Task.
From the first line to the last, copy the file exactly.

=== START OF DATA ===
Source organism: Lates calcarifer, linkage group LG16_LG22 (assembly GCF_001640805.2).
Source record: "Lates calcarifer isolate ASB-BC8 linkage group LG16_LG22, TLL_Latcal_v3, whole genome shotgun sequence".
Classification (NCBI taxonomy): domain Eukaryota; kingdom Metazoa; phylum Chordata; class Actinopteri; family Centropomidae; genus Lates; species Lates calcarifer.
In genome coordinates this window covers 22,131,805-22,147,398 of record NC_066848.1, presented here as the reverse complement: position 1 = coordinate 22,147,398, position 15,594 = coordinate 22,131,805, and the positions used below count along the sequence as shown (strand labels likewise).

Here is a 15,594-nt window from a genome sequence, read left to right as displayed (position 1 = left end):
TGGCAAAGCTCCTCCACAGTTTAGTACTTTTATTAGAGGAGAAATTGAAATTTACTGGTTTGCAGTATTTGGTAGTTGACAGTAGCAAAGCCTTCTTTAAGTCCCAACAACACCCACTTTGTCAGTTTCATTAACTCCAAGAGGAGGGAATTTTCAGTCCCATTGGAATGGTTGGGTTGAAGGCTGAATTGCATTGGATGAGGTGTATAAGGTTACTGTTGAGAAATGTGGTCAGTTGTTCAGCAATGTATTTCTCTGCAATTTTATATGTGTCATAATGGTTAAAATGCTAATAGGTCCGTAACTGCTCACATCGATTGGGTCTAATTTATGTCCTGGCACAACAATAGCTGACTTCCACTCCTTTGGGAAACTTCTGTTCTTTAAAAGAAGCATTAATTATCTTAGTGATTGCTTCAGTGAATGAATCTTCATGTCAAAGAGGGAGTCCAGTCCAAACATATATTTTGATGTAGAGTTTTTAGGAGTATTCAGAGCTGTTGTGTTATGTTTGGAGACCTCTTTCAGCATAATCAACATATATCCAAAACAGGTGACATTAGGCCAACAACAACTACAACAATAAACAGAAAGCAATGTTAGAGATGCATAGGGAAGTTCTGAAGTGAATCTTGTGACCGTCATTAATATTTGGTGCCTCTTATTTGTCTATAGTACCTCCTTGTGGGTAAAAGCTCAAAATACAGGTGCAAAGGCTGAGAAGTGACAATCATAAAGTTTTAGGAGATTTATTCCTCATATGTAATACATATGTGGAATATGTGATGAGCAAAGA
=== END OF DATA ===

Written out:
Source organism: Lates calcarifer, linkage group LG16_LG22 (assembly GCF_001640805.2).
Source record: "Lates calcarifer isolate ASB-BC8 linkage group LG16_LG22, TLL_Latcal_v3, whole genome shotgun sequence".
Classification (NCBI taxonomy): domain Eukaryota; kingdom Metazoa; phylum Chordata; class Actinopteri; family Centropomidae; genus Lates; species Lates calcarifer.
In genome coordinates this window covers 22,131,805-22,147,398 of record NC_066848.1, presented here as the reverse complement: position 1 = coordinate 22,147,398, position 15,594 = coordinate 22,131,805, and the positions used below count along the sequence as shown (strand labels likewise).

Here is a 15,594-nt window from a genome sequence, read left to right as displayed (position 1 = left end):
TGGCAAAGCTCCTCCACAGTTTAGTACTTTTATTAGAGGAGAAATTGAAATTTACTGGTTTGCAGTATTTGGTAGTTGACAGTAGCAAAGCCTTCTTTAAGTCCCAACAACACCCACTTTGTCAGTTTCATTAACTCCAAGAGGAGGGAATTTTCAGTCCCATTGGAATGGTTGGGTTGAAGGCTGAATTGCATTGGATGAGGTGTATAAGGTTACTGTTGAGAAATGTGGTCAGTTGTTCAGCAATGTATTTCTCTGCAATTTTATATGTGTCATAATGGTTAAAATGCTAATAGGTCCGTAACTGCTCACATCGATTGGGTCTAATTTATGTCCTGGCACAACAATAGCTGACTTCCACTCCTTTGGGAAACTTCTGTTCTTTAAAAGAAGCATTAATTATCTTAGTGATTGCTTCAGTGAATGAATCTTCATGTCAAAGAGGGAGTCCAGTCCAAACATATATTTTGATGTAGAGTTTTTAGGAGTATTCAGAGCTGTTGTGTTATGTTTGGAGACCTCTTTCAGCATAATCAACATATATCCAAAACAGGTGACATTAGGCCAACAACAACTACAACAATAAACAGAAAGCAATGTTAGAGATGCATAGGGAAGTTCTGAAGTGAATCTTGTGACCGTCATTAATATTTGGTGCCTCTTATTTGTCTATAGTACCTCCTTGTGGGTAAAAGCTCAAAATACAGGTGCAAAGGCTGAGAAGTGACAATCATAAAGTTTTAGGAGATTTATTCCTCATATGTAATACATATGTGGAATATGTGATGAGCAAAGA